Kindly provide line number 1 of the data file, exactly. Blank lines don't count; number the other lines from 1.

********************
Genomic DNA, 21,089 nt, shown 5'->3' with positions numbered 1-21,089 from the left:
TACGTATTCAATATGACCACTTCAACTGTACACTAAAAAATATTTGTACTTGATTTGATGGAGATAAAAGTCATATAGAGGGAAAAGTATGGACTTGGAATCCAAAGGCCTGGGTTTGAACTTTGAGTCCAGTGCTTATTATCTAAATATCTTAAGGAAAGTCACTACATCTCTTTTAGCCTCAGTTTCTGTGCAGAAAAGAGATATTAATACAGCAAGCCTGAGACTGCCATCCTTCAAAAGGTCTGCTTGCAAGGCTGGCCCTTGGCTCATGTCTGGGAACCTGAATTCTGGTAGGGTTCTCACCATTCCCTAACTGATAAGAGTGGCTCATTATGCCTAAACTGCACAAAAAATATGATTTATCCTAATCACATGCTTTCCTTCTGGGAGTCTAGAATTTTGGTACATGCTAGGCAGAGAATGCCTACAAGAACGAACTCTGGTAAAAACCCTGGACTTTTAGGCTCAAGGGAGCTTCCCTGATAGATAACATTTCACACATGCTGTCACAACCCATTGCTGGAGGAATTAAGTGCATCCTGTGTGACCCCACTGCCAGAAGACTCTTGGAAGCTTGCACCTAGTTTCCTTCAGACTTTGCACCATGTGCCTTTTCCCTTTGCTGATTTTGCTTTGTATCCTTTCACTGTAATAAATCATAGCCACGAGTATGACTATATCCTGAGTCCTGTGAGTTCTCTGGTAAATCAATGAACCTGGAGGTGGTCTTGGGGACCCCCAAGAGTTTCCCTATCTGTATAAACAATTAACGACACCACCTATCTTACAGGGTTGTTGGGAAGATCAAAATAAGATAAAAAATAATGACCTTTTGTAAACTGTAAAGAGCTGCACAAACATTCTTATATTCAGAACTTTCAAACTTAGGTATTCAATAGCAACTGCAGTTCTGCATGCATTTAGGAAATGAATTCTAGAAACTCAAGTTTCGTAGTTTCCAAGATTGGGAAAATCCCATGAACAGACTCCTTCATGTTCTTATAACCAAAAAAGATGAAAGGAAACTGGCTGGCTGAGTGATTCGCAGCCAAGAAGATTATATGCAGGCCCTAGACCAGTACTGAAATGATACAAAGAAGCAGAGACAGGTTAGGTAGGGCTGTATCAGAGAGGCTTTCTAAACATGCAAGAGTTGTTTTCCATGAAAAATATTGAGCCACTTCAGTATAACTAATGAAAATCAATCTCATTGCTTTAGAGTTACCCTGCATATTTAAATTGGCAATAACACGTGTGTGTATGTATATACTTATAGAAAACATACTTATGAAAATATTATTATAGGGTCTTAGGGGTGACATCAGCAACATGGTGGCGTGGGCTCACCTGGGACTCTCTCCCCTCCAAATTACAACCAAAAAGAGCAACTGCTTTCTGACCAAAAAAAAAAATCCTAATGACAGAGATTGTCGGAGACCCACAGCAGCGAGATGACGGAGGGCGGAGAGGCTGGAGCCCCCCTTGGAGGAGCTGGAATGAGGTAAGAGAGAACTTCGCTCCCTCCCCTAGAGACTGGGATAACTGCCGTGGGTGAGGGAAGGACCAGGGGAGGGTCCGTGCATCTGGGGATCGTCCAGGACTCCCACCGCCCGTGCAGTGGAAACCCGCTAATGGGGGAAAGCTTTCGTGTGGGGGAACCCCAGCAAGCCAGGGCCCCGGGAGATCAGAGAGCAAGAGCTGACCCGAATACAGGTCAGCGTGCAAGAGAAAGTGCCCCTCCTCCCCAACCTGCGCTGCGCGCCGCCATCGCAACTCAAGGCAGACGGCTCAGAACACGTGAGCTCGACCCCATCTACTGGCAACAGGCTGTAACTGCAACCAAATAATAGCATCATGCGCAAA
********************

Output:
Genomic DNA, 21,089 nt, shown 5'->3' with positions numbered 1-21,089 from the left: